It is therefore an object of this invention to provide a high color strength, low viscosity, polymeric colorant-comprising composition that also comprises extremely low amounts of viscosity reducing agents. A further object is to provide a polymeric colorant composition that exhibits a significant reduction in viscosity with an extremely low amount of viscosity reducing agent, which does not deleteriously effect the desired coloring procedure, present. A further objective of this invention is to provide a extremely low viscosity polymeric colorant composition that retains substantially the same general color value as a high viscosity composition comprising the same polymeric colorant, wherein the colorant is present in the low viscosity composition in an amount nearly the same as that of the high viscosity colorant.

SUMMARY OF THE INVENTION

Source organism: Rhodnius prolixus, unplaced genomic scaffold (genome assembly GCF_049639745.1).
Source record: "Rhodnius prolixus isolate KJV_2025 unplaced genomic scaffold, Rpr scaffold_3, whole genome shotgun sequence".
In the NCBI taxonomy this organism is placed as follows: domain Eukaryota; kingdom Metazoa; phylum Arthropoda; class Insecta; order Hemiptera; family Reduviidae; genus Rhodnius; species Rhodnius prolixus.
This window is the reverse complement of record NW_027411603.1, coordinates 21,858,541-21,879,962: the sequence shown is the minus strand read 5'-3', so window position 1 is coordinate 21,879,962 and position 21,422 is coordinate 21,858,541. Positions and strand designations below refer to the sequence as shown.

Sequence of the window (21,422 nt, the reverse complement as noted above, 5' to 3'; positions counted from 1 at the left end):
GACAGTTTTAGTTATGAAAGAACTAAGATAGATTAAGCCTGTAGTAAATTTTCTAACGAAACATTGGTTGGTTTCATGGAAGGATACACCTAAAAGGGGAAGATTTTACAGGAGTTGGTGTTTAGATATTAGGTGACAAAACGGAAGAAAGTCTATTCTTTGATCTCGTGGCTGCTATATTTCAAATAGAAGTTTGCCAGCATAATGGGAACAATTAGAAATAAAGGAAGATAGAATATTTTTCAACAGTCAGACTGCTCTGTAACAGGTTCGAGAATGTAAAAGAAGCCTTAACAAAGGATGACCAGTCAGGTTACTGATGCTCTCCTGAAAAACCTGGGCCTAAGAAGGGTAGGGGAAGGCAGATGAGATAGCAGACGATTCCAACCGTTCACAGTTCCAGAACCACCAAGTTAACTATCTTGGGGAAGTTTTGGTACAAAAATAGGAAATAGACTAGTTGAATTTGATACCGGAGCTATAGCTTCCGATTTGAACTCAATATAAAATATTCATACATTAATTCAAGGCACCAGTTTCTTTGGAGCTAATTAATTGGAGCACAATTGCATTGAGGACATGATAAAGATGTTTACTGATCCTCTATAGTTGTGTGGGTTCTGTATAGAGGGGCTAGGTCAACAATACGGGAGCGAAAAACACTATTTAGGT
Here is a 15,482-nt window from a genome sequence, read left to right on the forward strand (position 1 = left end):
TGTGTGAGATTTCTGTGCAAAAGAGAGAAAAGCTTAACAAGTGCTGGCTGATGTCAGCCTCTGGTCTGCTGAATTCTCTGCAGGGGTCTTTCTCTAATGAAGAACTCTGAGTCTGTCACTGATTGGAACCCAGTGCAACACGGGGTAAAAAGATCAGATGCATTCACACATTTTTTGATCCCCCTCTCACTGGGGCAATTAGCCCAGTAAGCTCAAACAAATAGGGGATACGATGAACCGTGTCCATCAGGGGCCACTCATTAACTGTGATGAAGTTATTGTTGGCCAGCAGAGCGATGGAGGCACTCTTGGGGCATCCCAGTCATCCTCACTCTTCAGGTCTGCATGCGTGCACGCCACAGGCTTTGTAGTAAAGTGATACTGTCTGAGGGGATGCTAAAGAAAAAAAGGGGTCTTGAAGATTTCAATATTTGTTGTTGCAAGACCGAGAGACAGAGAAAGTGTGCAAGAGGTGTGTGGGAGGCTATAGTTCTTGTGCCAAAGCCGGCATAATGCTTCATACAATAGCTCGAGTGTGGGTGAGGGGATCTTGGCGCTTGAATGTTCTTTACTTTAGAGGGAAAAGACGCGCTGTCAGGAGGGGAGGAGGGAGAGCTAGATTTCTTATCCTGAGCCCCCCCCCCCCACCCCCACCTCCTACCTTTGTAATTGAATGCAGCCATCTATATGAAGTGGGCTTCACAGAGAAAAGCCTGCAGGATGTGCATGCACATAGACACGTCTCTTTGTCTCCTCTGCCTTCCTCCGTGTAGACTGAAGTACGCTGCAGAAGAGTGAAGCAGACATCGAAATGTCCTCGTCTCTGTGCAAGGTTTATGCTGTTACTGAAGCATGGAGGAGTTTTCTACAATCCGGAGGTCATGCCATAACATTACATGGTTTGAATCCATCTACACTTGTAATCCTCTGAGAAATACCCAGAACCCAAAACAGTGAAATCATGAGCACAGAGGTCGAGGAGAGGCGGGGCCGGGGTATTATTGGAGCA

Accordingly, this invention is directed to a nonaqueous liquid composition comprising at least one polymeric colorant containing composition and at least one viscosity modifying compound exhibiting a dipole moment of between about 1.0 and 5.0 or, alternatively, exhibiting a flash point of between about −20° C. and 180° C. Preferably, though not necessarily, the viscosity modifying compound is aprotic in nature; although glycols do seem to function properly to significantly reduce the viscosity of the target polymeric colorant composition, their presence within certain target media (such as polyurethanes) is undesirable due to the presence of reactive hydroxyls on such compounds. The methods of production of such compositions are also contemplated within this invention. The term “liquid composition” is intended to encompass any composition which is present in a fluid state (i.e., possessing a viscosity of below about 10,000 centipoise at standard temperature and pressure).